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Jerusalem Bill Goes to Knesset

July 1, 1980
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The Knesset’s Constitution Committee decided today to send the controversial Jerusalem status bill to the full Knesset for its first reading. Only three members opposed the move. The measure, proclaiming united Jerusalem to be Israel’s capital, was proposed last month by Geula Cohen of the ultranationalist Tehiya faction, as a private member’s bill.

It drew an angry response from Cairo and was believed to have been responsible for President Anwar Sadat’s decision not to resume the autonomy talks with Israel which he initially suspended on May 8. Subsequently, reports from Cairo said Premier Menachem Begin had given oblique assurances to Sadat that the bill would be buried in committee. Those reports were vehemently denied in Israel.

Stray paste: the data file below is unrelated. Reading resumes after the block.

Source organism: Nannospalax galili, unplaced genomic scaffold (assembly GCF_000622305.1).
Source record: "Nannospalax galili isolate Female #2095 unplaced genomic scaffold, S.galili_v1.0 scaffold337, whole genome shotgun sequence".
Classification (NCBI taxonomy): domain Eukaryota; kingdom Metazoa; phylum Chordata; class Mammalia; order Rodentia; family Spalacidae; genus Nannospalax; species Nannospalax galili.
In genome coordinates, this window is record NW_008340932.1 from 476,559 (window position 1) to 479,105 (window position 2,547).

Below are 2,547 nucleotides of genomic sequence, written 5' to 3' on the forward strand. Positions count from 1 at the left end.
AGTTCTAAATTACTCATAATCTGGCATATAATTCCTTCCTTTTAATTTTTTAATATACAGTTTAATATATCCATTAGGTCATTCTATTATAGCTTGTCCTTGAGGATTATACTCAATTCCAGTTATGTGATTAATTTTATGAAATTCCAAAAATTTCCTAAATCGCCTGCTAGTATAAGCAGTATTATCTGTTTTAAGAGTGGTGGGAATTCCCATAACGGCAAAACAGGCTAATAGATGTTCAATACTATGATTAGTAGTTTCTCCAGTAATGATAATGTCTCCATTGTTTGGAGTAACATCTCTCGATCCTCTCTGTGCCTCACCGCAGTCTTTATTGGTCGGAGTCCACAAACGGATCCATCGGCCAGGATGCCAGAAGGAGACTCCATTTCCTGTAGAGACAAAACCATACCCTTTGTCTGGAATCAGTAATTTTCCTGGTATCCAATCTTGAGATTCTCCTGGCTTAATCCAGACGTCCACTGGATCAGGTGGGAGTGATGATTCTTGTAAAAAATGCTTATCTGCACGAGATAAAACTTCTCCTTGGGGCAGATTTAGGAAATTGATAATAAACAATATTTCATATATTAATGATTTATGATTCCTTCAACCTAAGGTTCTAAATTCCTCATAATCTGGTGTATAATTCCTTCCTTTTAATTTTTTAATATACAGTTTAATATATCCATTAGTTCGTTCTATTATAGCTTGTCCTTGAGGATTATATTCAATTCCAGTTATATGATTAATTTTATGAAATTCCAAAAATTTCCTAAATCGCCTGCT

Cohen expressed satisfaction today that her bill was moving out of committee. She said it was important for the Knesset to discuss Jerusalem at this time when it is under discussion by the United Nations Security Council. She claimed that any delay by the Knesset in acting on the measure would be seen abroad as an expression of doubt by Israel over the status of Jerusalem.

Israel annexed East Jerusalem in 1967 and has considered the united city its capital although most countries maintaining diplomatic relations with Israel do not recognize it as such. Cohen’s bill is intended to be a “basic law,” one which requires a two-thirds majority of the Knesset to rescind and which would become part of the national constitution Israel intends to adopt some day.

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